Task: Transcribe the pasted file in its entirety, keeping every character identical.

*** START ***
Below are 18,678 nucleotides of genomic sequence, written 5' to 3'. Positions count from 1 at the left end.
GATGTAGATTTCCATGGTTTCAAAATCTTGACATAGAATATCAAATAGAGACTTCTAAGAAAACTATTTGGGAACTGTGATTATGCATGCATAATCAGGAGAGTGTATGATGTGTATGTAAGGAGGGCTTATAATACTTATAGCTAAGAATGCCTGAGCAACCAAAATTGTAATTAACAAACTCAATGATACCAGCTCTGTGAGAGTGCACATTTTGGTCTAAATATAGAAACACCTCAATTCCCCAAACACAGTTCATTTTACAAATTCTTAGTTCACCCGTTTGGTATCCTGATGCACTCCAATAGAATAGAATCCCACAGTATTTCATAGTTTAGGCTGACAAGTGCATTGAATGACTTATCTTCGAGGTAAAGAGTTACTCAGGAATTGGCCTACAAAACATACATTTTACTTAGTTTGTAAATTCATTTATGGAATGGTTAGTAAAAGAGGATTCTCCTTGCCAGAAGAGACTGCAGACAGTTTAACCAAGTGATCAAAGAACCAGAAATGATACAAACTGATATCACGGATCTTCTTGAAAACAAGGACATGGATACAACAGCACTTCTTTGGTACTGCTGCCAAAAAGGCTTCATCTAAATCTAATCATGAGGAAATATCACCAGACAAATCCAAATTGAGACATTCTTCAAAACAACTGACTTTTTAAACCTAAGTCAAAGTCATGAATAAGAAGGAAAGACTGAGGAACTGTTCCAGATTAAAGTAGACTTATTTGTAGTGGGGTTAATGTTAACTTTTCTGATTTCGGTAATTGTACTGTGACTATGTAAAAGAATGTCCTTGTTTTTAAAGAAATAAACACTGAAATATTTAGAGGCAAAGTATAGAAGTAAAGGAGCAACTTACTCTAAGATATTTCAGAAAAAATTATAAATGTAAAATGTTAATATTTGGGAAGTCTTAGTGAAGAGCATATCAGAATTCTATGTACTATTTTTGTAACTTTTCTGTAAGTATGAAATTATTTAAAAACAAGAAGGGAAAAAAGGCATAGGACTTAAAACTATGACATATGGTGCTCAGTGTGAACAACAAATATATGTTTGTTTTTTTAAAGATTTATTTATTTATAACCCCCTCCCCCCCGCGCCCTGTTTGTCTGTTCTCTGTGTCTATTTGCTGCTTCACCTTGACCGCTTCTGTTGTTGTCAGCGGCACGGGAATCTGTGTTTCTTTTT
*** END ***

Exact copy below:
Below are 18,678 nucleotides of genomic sequence, written 5' to 3'. Positions count from 1 at the left end.
GATGTAGATTTCCATGGTTTCAAAATCTTGACATAGAATATCAAATAGAGACTTCTAAGAAAACTATTTGGGAACTGTGATTATGCATGCATAATCAGGAGAGTGTATGATGTGTATGTAAGGAGGGCTTATAATACTTATAGCTAAGAATGCCTGAGCAACCAAAATTGTAATTAACAAACTCAATGATACCAGCTCTGTGAGAGTGCACATTTTGGTCTAAATATAGAAACACCTCAATTCCCCAAACACAGTTCATTTTACAAATTCTTAGTTCACCCGTTTGGTATCCTGATGCACTCCAATAGAATAGAATCCCACAGTATTTCATAGTTTAGGCTGACAAGTGCATTGAATGACTTATCTTCGAGGTAAAGAGTTACTCAGGAATTGGCCTACAAAACATACATTTTACTTAGTTTGTAAATTCATTTATGGAATGGTTAGTAAAAGAGGATTCTCCTTGCCAGAAGAGACTGCAGACAGTTTAACCAAGTGATCAAAGAACCAGAAATGATACAAACTGATATCACGGATCTTCTTGAAAACAAGGACATGGATACAACAGCACTTCTTTGGTACTGCTGCCAAAAAGGCTTCATCTAAATCTAATCATGAGGAAATATCACCAGACAAATCCAAATTGAGACATTCTTCAAAACAACTGACTTTTTAAACCTAAGTCAAAGTCATGAATAAGAAGGAAAGACTGAGGAACTGTTCCAGATTAAAGTAGACTTATTTGTAGTGGGGTTAATGTTAACTTTTCTGATTTCGGTAATTGTACTGTGACTATGTAAAAGAATGTCCTTGTTTTTAAAGAAATAAACACTGAAATATTTAGAGGCAAAGTATAGAAGTAAAGGAGCAACTTACTCTAAGATATTTCAGAAAAAATTATAAATGTAAAATGTTAATATTTGGGAAGTCTTAGTGAAGAGCATATCAGAATTCTATGTACTATTTTTGTAACTTTTCTGTAAGTATGAAATTATTTAAAAACAAGAAGGGAAAAAAGGCATAGGACTTAAAACTATGACATATGGTGCTCAGTGTGAACAACAAATATATGTTTGTTTTTTTAAAGATTTATTTATTTATAACCCCCTCCCCCCCGCGCCCTGTTTGTCTGTTCTCTGTGTCTATTTGCTGCTTCACCTTGACCGCTTCTGTTGTTGTCAGCGGCACGGGAATCTGTGTTTCTTTTT